Post by Jack-of-all-biers on Jul 5, 2019 22:44:46 GMT 10
Whilst in Germany, I've found a few good videos on brewing/home brewing, but of course they're all in German. I thought even if you can't understand the language you would all be interested in the images, processes and equipment.
This one is my favourite so far and states at the begining that a group of hobby brewers (read home brewers) got together in Upper Baveria and this is their brew gear (though note in the credits one is a qualified Master Brewer, so not your typical German home brewers).
A Basic guide to what is described below;
150L lager brew and process using around 30 kg malt (types not given)
Equipment described starting with
1. kettle and mash vessel with mixing paddle (electric powered propeller type) - gas heated
2. lauter vessel with mixing paddle (electric powered propeller type)
3. control panel for the brewery and cool (Fermentation & lager) rooms
4. collection vessel and heat exchanger
Wort production process described;
They start with 90L water between 35-50C in the mash vessel (in this case 35C). It's heated up to 63C and rested for 17 mins. There's a little bit where they show an old guy mixing and heating a mash where they describe how it used to be done in the old days. They take a part of the mash and put it in the lauter vessel (don't describe how much) and heat the rest of the mash to 74C and rest for 20 mins. There after the iodine test is described and shows no starch. They then boil the mash and describe how this denatures the enzymes. They again test with iodine, showing how the 'hidden' starch is released from the grains with a black iodine test result (a visual comparison to the earlier test result is shown). They then transfer the boiled (decocted) portion to the rest of the mash in the lauter vessel bringing it up to around 74C for a 30min rest to complete conversion. They flush the lauter outlet at first to clear any malt particles and once clear let it lauter into the basin via a swan neck lauter outlet. The basin is connected to the kettle via a pipe. Once they are able to see the grain bed in the lauter vessel, they spray rinse the mash with hot water (temp not stated) two to three times. Once all wort is out they clean the lauter vessel and the grist goes to a farmer for feed. The use 130gm hops and once the wort is boiling, is added in two or three portions (neither timings nor hop variety are stated). Wort is boiled between 75-90 mins. The brew does a check of the wort during the boil to see if the proteins have coagulated. Once the boil is complete the brewer transfers the hot wort to the collection vessel using a hop screen (I love this bit of kit) and then uses the heat exchanger to cool the wort. They test the gravity using a hydrometer with in built thermometer for ease of calibration (that I want!) and open the tap to allow the wort to flow down to the fermentation chamber.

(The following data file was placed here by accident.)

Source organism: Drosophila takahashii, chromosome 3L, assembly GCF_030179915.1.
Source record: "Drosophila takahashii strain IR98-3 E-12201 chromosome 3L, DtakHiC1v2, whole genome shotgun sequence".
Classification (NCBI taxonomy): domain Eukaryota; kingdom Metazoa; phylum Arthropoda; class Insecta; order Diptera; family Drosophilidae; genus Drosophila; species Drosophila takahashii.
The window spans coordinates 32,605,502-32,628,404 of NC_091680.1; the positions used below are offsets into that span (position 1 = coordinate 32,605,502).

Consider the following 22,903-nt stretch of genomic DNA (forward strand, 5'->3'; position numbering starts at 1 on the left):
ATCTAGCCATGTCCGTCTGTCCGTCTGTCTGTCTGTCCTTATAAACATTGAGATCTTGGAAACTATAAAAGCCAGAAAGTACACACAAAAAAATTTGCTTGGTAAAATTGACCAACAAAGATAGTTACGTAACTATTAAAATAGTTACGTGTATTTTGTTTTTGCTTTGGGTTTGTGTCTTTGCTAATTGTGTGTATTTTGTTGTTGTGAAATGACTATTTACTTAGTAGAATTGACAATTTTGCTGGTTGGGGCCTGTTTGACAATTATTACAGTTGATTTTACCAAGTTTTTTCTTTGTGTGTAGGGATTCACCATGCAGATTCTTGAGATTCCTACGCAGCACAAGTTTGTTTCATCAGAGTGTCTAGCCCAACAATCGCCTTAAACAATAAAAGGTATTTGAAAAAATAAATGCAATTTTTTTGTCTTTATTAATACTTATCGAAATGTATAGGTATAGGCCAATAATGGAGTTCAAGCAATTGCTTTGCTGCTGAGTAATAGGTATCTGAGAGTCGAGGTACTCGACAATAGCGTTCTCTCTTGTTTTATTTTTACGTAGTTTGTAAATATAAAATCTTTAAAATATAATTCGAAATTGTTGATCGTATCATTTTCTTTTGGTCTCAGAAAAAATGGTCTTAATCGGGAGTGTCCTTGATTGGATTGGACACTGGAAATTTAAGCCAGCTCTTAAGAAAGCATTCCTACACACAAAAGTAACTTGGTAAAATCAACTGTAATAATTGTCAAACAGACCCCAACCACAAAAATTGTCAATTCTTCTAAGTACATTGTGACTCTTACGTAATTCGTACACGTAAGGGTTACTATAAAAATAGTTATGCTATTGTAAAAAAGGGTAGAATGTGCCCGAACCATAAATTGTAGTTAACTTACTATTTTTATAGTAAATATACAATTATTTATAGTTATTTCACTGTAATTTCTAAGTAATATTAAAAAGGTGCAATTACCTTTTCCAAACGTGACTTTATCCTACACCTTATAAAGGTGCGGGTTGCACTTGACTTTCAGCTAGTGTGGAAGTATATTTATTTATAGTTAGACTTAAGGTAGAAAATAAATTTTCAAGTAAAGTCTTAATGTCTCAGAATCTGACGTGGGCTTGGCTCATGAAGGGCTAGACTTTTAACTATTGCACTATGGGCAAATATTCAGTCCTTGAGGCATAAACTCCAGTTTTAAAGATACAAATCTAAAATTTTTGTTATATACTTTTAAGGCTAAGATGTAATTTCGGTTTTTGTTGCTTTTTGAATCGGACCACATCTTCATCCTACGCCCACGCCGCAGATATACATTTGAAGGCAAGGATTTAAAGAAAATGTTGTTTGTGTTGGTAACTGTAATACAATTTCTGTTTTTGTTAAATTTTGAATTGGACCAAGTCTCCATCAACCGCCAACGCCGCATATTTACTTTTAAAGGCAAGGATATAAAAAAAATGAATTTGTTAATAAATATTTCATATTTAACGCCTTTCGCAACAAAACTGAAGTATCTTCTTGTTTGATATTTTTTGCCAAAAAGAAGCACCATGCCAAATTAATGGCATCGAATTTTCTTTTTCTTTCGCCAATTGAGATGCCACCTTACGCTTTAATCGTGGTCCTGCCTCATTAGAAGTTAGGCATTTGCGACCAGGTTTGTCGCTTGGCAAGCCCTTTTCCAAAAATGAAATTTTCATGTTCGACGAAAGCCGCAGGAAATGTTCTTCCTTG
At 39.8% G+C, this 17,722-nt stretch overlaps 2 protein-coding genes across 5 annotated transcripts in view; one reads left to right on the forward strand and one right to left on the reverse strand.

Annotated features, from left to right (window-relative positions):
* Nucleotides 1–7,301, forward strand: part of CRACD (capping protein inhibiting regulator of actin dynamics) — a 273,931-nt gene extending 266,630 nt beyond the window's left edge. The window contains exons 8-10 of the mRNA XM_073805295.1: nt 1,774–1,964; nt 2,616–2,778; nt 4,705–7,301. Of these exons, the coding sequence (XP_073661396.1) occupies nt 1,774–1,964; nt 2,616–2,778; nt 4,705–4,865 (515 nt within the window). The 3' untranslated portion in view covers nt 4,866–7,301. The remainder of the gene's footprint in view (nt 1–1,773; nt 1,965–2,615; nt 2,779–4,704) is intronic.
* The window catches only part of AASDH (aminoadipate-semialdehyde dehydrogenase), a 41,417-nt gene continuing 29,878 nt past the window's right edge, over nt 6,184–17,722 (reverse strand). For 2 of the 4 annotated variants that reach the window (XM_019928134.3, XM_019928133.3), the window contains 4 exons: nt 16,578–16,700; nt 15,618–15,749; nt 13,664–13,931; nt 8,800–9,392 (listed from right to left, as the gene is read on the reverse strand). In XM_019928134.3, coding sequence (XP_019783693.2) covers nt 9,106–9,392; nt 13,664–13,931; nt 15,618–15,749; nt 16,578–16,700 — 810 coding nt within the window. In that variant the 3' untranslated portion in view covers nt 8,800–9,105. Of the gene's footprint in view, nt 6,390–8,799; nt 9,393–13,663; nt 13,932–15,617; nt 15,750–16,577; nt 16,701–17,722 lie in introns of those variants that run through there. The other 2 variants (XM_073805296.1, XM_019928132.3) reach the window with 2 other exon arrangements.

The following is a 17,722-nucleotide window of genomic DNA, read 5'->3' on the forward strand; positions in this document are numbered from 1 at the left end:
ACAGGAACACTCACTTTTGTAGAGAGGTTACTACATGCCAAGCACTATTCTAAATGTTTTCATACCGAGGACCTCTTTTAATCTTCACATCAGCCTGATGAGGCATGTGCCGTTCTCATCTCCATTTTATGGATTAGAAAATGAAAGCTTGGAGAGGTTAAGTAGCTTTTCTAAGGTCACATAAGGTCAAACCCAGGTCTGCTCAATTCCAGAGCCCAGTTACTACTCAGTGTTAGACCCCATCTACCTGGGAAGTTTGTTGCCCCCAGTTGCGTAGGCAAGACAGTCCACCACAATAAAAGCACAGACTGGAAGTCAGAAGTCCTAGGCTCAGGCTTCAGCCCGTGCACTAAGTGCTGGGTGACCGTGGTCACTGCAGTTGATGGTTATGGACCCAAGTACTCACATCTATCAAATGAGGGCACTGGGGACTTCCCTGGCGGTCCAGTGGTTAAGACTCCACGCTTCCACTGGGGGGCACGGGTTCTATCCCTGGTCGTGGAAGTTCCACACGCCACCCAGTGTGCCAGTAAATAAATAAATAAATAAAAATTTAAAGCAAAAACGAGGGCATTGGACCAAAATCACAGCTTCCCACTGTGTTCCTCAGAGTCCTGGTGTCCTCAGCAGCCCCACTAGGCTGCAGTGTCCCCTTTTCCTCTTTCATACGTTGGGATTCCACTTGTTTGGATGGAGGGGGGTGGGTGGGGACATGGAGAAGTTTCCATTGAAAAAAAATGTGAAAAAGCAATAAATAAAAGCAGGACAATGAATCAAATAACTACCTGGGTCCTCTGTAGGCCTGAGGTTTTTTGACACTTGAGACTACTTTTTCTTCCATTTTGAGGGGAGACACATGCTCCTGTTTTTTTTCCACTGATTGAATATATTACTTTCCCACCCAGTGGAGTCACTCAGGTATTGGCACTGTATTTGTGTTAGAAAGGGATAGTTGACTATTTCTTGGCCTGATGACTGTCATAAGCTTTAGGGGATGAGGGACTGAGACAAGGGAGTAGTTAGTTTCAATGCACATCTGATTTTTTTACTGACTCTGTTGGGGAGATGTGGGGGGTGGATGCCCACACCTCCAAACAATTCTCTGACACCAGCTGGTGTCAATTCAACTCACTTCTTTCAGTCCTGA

Fermentation process described;
Top fermenting and bottom fermenting are briefly mentioned only in so far as they are different. Before they add the yeast (not described in amount or variety, but later it becomes clear it is bottom fermenting yeast [lager]) to the wort then mix it with some wort and aerate it as shown using the buckets to add enough oxygen. Day 1 temp 7C. By day 5 the krausen is at it's highest and the temp has risen to over 12C naturally. After 8 days, the initial fermentation is complete and the brown layer on top is removed before the young beer is transfered to lager tanks for 6 weeks lagering.
Note the open fermentation vessel with no gladwrap! and check out the candle test for CO2 noting the candle dies at half a meter.
They switch to how a top fermenting (Ale) beer would be handled at this stage and state "for example Weizen" so I guess a Dunkel Weizen. They show bottling of the young beer, where it is left for 2-3 weeks for carbonation building CO2 pressure to circa 2 Bar (about 29 psi). I love how grandma gets in with the old school bottle cleaning of 300 bottles!
It ends with a bottle being poured and it states from; 8 hours brewing, a week main fermentation, 3 hours bottle washing, 3 hours bottle filling and 4 weeks bottle Fermentation (so I guessing from a top fermented batch of Dunkel Weizen).
* excuse any spelling errors or capitals where they don't belong. I'm using a German computer where every other word gets a capital and all words are underlined red on the screen.